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General Information About Opioids

Opioids are commonly prescribed because of their effective analgesic, or pain relieving,
properties. Studies have shown that properly managed medical use of opioid analgesic
compounds is safe and rarely causes addiction. Taken exactly as prescribed, opioids can be
used to manage pain effectively.

Among the compounds that fall within this class—sometimes referred to as narcotics—are
morphine, codeine, and related medications. Morphine is often used before or after surgery
to alleviate severe pain. Codeine is used for milder pain. Other examples of opioids that can
be prescribed to alleviate pain include (OXY) oxycodone (OxyContin—an oral, controlled
release form of the drug); propoxyphene (Darvon); hydrocodone (Vicodin); hydromorphone
(Dilaudid); and meperidine (Demerol), which is used less often because of its side effects. In
addition to their effective pain relieving properties, some of these medications can be used
to relieve severe diarrhea (Lomotil, for example, which is diphenoxylate) or severe coughs
(codeine).

Opioids act by attaching to specific proteins called opioid receptors, which are found in the
brain, spinal cord, and gastrointestinal tract. When these compounds attach to certain
opioid receptors in the brain and spinal cord, they can effectively change the way a person
experiences pain.

In addition, opioid medications can affect regions of the brain that mediate what we
perceive as pleasure, resulting in the initial euphoria that many opioids produce. They can
also produce drowsiness, cause constipation, and, depending upon the amount taken,
depress breathing. Taking a large single dose could cause severe respiratory depression or
death.

Opioids may interact with other medications and are only safe to use with other medications
under a physician's supervision. Typically, they should not be used with substances such as
alcohol, antihistamines, barbiturates, or benzodiazepines. Since these substances slow
breathing, their combined effects could lead to life-threatening respiratory depression.

Long-term use also can lead to physical dependence—the body adapts to the presence of
the substance and withdrawal symptoms occur if use is reduced abruptly. This can also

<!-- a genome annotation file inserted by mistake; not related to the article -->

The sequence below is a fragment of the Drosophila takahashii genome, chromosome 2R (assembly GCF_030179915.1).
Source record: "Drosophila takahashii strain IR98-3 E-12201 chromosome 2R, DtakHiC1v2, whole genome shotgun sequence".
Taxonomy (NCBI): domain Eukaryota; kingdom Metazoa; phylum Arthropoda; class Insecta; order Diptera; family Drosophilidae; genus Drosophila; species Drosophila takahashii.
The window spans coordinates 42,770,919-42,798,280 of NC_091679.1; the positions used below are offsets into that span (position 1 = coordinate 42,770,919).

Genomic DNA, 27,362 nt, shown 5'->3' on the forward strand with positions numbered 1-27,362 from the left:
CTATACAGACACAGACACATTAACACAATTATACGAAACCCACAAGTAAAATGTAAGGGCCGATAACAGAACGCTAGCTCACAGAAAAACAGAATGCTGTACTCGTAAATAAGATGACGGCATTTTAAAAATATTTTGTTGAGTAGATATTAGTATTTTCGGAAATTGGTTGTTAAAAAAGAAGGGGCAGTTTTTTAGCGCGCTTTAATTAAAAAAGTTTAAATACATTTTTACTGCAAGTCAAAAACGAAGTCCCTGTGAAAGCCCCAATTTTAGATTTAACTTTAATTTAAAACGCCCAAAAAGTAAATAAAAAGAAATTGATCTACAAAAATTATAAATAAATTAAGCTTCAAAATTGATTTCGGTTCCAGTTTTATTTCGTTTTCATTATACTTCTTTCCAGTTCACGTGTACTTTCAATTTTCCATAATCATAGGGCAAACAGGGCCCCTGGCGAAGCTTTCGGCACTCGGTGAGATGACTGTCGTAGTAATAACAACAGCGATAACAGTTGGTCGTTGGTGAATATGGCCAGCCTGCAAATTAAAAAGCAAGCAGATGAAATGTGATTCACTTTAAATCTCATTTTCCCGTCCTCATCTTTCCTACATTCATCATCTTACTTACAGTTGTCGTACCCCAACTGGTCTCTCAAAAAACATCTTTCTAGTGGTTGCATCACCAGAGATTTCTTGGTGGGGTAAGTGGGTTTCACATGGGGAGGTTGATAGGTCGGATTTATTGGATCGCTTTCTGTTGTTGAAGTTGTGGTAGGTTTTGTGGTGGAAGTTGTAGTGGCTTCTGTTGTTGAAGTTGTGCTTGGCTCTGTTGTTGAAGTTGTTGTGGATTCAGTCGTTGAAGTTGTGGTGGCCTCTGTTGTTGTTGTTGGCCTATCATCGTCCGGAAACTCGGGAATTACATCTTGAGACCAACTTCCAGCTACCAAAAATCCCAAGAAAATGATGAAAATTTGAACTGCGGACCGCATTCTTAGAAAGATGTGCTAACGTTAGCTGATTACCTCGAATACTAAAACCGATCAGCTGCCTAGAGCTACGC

include tolerance, which means that higher doses of a medication must be taken to obtain
the same initial effects. Note that physical dependence is not the same as addiction—
physical dependence can occur even with appropriate long-term use of opioid and other
medications. Addiction, as noted earlier, is defined as compulsive, often uncontrollable drug
use in spite of negative consequences.

Individuals taking prescribed opioid medications should not only be given these medications
under appropriate medical supervision, but also should be medically supervised when
stopping use in order to reduce or avoid withdrawal symptoms. Symptoms of withdrawal
can include restlessness, muscle and bone pain, insomnia, diarrhea, vomiting, cold flashes
with goose bumps ("cold turkey"), and involuntary leg movements.

Individuals who become addicted to prescription medications can be treated. Options for
effectively treating addiction to prescription opioids are drawn from research on treating
heroin addiction.

Opioids Drug Testing

Please note:

Oxycodone-OxyCotine and Hydrocodone (Vicodine) are tested with a specific test that can
detect OXY.  This test is available on the
1-Panel, 6-Panel, and 12-Panel drug test. Although
these drugs are derived from opium the opium/morphine test does not detect them properly
and therefor an oxycodone test is required. All other Opioids can be tested with an
opium/morphine drug test kit. Contact a sales representative for more information.

Drug testing can now be done privately at home or work with an easy to use instant
drug
test kit from Uritox Medical. If you have any questions or concerns please feel free to
contact us.

Information provided by UriTox, LLC and The National Drug Abuse Organization.
Opioids Information Including Morphine, Codeine, OXY & Opium
Drug
Urine
Saliva
Blood
Hair
Opioids
2-4 Days
(8-24 Hours for OXY)
6-12 Hours
6-12 Hours
30-90 Days
Detection period
Please note these are estimated times. Detection time is an average and can vary greatly.  Detection time can
vary due to multiple circumstances including but not limited to length and amount of use.
 
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